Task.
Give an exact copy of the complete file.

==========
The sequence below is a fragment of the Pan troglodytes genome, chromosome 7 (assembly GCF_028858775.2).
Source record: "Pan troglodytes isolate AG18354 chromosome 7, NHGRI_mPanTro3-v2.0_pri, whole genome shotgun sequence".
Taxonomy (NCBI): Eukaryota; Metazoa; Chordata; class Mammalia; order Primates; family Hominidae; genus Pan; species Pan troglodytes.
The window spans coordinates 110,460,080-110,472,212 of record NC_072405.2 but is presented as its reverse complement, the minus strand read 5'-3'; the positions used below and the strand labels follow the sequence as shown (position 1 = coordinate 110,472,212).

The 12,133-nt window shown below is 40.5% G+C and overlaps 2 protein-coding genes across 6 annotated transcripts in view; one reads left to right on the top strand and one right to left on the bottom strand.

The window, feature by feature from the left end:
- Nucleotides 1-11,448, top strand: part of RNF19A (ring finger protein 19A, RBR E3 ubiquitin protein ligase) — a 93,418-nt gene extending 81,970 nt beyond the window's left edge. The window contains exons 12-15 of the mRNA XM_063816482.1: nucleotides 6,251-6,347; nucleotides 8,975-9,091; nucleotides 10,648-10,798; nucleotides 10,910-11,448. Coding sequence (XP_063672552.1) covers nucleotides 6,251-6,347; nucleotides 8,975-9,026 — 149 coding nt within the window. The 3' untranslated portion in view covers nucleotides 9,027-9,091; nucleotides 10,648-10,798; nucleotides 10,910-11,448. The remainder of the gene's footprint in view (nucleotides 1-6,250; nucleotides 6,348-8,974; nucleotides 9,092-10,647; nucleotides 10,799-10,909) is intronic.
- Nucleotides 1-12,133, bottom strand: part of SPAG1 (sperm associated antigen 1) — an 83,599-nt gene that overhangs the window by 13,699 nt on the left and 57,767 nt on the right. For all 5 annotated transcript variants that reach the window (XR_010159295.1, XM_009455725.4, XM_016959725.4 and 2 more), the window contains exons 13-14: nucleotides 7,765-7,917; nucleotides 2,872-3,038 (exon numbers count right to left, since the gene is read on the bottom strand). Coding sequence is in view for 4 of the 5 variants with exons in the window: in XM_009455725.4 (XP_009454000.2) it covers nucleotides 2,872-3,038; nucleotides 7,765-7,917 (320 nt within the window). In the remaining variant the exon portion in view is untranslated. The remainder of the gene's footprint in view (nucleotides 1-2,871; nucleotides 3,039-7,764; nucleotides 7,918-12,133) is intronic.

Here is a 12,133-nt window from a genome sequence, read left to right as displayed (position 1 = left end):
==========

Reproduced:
The sequence below is a fragment of the Pan troglodytes genome, chromosome 7 (assembly GCF_028858775.2).
Source record: "Pan troglodytes isolate AG18354 chromosome 7, NHGRI_mPanTro3-v2.0_pri, whole genome shotgun sequence".
Taxonomy (NCBI): Eukaryota; Metazoa; Chordata; class Mammalia; order Primates; family Hominidae; genus Pan; species Pan troglodytes.
The window spans coordinates 110,460,080-110,472,212 of record NC_072405.2 but is presented as its reverse complement, the minus strand read 5'-3'; the positions used below and the strand labels follow the sequence as shown (position 1 = coordinate 110,472,212).

The 12,133-nt window shown below is 40.5% G+C and overlaps 2 protein-coding genes across 6 annotated transcripts in view; one reads left to right on the top strand and one right to left on the bottom strand.

The window, feature by feature from the left end:
- Nucleotides 1-11,448, top strand: part of RNF19A (ring finger protein 19A, RBR E3 ubiquitin protein ligase) — a 93,418-nt gene extending 81,970 nt beyond the window's left edge. The window contains exons 12-15 of the mRNA XM_063816482.1: nucleotides 6,251-6,347; nucleotides 8,975-9,091; nucleotides 10,648-10,798; nucleotides 10,910-11,448. Coding sequence (XP_063672552.1) covers nucleotides 6,251-6,347; nucleotides 8,975-9,026 — 149 coding nt within the window. The 3' untranslated portion in view covers nucleotides 9,027-9,091; nucleotides 10,648-10,798; nucleotides 10,910-11,448. The remainder of the gene's footprint in view (nucleotides 1-6,250; nucleotides 6,348-8,974; nucleotides 9,092-10,647; nucleotides 10,799-10,909) is intronic.
- Nucleotides 1-12,133, bottom strand: part of SPAG1 (sperm associated antigen 1) — an 83,599-nt gene that overhangs the window by 13,699 nt on the left and 57,767 nt on the right. For all 5 annotated transcript variants that reach the window (XR_010159295.1, XM_009455725.4, XM_016959725.4 and 2 more), the window contains exons 13-14: nucleotides 7,765-7,917; nucleotides 2,872-3,038 (exon numbers count right to left, since the gene is read on the bottom strand). Coding sequence is in view for 4 of the 5 variants with exons in the window: in XM_009455725.4 (XP_009454000.2) it covers nucleotides 2,872-3,038; nucleotides 7,765-7,917 (320 nt within the window). In the remaining variant the exon portion in view is untranslated. The remainder of the gene's footprint in view (nucleotides 1-2,871; nucleotides 3,039-7,764; nucleotides 7,918-12,133) is intronic.

Here is a 12,133-nt window from a genome sequence, read left to right as displayed (position 1 = left end):